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Purple heart, crimson soul
Jorge Pozo has your back.
At the Harvard School of Engineering and Applied Sciences (SEAS), he’s a research and education specialist. To the U.S. Army, he’s a recipient of the Purple Heart medal.
At 28, Pozo has experienced the close ties between soldiers in a perilous war zone, the creative dedication of engineers in Harvard laboratories, and now the lively elementary school classrooms of Boston and Cambridge, where every smile counts.
Part mentor, part ambassador, Pozo is living proof of the power to overcome hardships and a source of inspiration to younger students who may not be able to clearly see a path to higher education. His story is at once extraordinary and quite ordinary.
First in his family to attend college, and determined to succeed, Pozo began studying chemical engineering part-time at Florida Atlantic University ten years ago, while training full time in the Army.
Even deployment to southern Afghanistan in 2005 did not shake his resolve to finish college. At night, between desert missions on Humvees to search mud huts for enemy fighters, Pozo would sit with a red flashlight and work on assignments for chemistry and calculus—distance-education courses, taken to an extreme.
Late one night, he was solving a calculus problem set while keeping guard, when he heard two rockets approach. “I knew they were coming right at us,” he says.
He shouted, “Heads up!” and ran with a group of others, quickly awakened and armed, toward the source of the grenades to find the attackers. When he returned to camp later, it wasn’t the same: “My homework had exploded. Everything exploded.”
“It was my sixth month in Afghanistan and I thought, you know, academic-wise, I’m just gonna wait,” he says. “It wasn’t the typical ‘dog ate my homework’ excuse. It’s a funny story now. Back then, it was hard.”
The war, of course, would take much greater tolls. Pozo remembers it vividly each spring.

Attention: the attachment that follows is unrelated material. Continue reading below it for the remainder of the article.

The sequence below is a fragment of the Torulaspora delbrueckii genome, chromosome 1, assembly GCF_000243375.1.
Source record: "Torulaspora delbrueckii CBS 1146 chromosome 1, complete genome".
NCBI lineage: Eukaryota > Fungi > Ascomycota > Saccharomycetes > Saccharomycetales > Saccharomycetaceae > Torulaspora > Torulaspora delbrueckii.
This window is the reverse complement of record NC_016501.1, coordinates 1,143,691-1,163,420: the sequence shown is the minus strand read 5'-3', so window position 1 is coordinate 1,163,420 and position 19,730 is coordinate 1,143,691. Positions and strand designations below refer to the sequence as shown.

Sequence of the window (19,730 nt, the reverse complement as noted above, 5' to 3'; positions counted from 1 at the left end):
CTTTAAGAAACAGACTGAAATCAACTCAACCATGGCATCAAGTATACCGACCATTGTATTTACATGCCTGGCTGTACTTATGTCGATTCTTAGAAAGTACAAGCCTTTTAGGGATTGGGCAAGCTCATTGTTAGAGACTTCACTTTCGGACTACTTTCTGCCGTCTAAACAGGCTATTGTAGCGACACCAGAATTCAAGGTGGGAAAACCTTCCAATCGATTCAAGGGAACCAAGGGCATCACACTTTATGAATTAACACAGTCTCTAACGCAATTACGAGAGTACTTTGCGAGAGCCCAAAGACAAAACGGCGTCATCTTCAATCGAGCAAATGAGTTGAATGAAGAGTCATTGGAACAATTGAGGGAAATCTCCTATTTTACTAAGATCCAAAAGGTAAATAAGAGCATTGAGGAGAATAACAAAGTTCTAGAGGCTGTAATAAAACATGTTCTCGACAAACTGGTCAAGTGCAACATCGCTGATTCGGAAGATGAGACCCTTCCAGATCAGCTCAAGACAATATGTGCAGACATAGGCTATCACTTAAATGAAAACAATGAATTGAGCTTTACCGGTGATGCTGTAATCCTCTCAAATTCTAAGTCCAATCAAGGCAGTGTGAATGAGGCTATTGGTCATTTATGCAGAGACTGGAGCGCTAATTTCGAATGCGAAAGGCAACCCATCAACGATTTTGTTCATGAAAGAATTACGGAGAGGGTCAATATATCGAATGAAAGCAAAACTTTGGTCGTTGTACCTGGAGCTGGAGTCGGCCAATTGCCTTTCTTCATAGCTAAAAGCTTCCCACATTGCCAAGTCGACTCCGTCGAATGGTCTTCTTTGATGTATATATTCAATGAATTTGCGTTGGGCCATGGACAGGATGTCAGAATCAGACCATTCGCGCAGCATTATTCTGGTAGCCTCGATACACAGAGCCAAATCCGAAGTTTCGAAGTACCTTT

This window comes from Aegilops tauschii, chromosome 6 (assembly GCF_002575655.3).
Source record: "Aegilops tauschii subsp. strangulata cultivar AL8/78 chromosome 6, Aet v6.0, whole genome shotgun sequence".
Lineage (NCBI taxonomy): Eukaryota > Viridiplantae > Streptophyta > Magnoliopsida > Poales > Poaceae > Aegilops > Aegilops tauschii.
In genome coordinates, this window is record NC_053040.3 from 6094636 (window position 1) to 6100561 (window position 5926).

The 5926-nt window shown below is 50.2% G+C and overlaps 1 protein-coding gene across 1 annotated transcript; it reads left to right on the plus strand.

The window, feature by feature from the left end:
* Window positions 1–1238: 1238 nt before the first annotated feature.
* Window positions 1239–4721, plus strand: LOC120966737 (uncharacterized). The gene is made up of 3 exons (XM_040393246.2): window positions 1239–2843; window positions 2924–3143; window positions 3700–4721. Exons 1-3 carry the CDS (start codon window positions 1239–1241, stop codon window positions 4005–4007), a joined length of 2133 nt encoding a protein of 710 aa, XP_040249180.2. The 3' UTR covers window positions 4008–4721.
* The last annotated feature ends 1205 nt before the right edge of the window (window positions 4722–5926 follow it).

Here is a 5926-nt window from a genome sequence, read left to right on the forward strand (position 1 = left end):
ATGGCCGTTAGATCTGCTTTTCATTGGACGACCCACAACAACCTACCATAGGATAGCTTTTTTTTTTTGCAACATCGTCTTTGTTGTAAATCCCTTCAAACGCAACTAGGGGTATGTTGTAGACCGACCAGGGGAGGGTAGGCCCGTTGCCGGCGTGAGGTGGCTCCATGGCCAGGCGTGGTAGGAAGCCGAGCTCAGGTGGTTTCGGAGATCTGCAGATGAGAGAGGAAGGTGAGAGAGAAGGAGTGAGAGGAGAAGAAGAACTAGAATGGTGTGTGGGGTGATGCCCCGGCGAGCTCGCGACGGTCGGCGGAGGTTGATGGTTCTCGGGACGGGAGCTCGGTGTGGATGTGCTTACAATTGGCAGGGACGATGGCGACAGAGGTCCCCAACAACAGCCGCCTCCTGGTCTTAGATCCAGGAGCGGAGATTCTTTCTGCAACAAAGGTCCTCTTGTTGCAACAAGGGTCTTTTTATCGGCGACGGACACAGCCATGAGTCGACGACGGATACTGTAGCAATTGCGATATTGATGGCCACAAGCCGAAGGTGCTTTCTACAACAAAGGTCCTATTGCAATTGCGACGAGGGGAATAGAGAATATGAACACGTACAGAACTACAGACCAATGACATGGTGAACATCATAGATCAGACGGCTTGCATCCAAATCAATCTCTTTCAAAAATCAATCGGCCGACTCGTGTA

May 19, 2006
He awoke one morning on a Humvee, rolling through the desert with the riffs of AC/DC thumping on headphones beneath his helmet. On this two-week mission, Pozo had been on the gun all night and was an hour or two into a sunrise nap. He was due to go home to Florida in just a few weeks.
Then someone shouted, “They’re running, they’re running,” and to Pozo’s half-dreaming mind, the words took a moment to register. Running meant trouble.
It was an ambush: two vehicles in the convoy were destroyed by roadside bombs. Rocket-propelled grenades rained in on them, and a firefight ensued for 20 or 30 minutes, by Pozo's estimate, before the squad retreated to a nearby base.
Later, when the soldiers returned to that narrow road, the trucks were still burning, but the surroundings were quiet—too quiet. Moments after they arrived, gunfire again erupted from the rooftops of nearby huts. One of Pozo’s friends was shot in the shoulder and evacuated. Then, an ally in the Afghan National Army was gravely injured, but there was no easy way to get to him. Another soldier, 20 years old, ran ahead, ignoring others’ cries to stay back.
“He said, ‘Pozo, I’ve gotta go get him.’ I saw him run through the open space with all the guys shooting, and he was running by himself,” Pozo says. “And that was my brother, so I ran right behind him.”
Now, both under attack, the situation was dire. From behind, Pozo heard a machine gun firing and a third voice: “I’ve got your back. Help him.”